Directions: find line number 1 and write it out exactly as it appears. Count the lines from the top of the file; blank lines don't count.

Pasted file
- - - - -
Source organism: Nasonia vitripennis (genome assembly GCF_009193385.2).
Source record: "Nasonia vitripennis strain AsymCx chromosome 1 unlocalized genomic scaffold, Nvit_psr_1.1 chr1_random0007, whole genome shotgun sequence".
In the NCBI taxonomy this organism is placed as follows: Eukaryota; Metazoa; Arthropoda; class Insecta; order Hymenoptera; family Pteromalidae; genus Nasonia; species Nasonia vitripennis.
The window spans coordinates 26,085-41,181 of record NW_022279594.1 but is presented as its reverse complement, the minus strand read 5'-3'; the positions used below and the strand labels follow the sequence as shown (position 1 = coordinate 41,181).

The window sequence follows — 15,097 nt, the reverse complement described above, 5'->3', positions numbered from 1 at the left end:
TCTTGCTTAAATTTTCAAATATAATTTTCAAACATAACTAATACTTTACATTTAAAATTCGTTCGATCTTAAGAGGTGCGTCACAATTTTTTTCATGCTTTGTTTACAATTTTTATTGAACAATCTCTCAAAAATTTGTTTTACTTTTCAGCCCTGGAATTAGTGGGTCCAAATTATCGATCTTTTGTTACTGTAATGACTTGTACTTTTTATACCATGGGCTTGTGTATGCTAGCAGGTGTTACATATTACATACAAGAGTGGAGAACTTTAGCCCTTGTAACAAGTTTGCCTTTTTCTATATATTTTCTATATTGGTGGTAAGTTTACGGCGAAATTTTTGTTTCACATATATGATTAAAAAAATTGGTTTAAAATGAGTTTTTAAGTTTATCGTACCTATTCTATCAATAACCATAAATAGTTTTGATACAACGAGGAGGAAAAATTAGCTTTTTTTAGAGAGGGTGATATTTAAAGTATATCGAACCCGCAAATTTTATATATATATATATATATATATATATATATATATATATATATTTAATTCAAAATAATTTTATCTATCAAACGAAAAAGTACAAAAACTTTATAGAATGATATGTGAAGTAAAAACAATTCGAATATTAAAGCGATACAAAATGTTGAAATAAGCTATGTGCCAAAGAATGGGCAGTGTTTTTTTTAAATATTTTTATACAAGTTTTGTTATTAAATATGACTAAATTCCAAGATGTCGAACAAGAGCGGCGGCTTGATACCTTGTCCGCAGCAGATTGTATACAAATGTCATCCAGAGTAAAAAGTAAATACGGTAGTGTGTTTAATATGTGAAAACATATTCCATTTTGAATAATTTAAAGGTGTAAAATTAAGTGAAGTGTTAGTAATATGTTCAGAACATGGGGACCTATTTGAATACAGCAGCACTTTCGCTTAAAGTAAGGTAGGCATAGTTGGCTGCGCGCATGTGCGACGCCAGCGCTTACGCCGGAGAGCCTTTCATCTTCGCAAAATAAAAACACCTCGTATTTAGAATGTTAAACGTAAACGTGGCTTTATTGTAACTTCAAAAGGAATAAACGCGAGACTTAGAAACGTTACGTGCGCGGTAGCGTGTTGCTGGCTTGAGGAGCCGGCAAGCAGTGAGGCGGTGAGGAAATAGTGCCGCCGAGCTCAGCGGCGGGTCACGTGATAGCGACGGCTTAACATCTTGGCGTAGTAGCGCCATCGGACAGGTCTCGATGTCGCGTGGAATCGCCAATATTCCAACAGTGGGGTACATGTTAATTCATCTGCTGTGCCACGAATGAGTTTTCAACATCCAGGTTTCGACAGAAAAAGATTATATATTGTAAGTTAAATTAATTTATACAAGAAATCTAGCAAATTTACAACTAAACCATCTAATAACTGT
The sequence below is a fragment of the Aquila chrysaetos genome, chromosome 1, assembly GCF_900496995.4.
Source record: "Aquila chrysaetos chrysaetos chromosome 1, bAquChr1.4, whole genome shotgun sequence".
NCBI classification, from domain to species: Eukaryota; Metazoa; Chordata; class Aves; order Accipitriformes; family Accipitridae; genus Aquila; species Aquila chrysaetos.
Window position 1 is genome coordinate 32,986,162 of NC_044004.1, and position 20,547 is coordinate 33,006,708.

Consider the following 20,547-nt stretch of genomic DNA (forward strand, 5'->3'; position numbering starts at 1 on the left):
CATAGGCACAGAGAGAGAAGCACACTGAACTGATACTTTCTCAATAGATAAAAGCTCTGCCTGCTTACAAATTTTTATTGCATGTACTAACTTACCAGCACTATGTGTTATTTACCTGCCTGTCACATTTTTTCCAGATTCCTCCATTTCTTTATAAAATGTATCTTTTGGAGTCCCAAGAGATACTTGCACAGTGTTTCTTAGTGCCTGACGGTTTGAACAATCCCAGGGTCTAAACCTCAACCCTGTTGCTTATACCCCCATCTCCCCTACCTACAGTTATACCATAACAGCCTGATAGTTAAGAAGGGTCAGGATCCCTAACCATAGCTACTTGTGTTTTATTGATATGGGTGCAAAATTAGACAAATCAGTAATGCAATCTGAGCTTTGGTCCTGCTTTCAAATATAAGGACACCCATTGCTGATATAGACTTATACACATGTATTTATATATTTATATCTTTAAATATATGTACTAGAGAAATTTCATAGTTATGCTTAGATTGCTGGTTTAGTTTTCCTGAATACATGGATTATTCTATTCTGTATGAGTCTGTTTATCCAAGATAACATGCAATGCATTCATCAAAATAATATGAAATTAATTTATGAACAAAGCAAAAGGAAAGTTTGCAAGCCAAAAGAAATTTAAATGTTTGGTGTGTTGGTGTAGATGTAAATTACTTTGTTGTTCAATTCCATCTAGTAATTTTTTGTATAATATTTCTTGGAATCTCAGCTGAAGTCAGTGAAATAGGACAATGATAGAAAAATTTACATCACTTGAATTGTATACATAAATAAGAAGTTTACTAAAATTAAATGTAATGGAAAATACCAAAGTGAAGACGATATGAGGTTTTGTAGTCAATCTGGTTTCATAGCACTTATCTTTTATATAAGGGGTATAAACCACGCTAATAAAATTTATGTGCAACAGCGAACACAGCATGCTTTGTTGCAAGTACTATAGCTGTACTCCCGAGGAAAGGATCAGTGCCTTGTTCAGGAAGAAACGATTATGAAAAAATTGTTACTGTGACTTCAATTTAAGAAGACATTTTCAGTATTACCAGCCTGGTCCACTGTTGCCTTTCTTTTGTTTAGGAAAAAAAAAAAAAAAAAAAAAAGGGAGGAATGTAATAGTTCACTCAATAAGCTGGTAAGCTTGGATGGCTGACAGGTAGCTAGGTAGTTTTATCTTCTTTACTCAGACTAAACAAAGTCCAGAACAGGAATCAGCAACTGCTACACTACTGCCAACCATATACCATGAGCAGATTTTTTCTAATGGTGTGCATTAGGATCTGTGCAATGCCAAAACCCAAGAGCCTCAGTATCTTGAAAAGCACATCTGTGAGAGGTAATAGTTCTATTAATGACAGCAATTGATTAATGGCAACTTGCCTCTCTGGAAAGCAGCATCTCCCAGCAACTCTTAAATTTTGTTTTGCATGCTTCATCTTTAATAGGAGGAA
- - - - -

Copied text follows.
Source organism: Nasonia vitripennis (genome assembly GCF_009193385.2).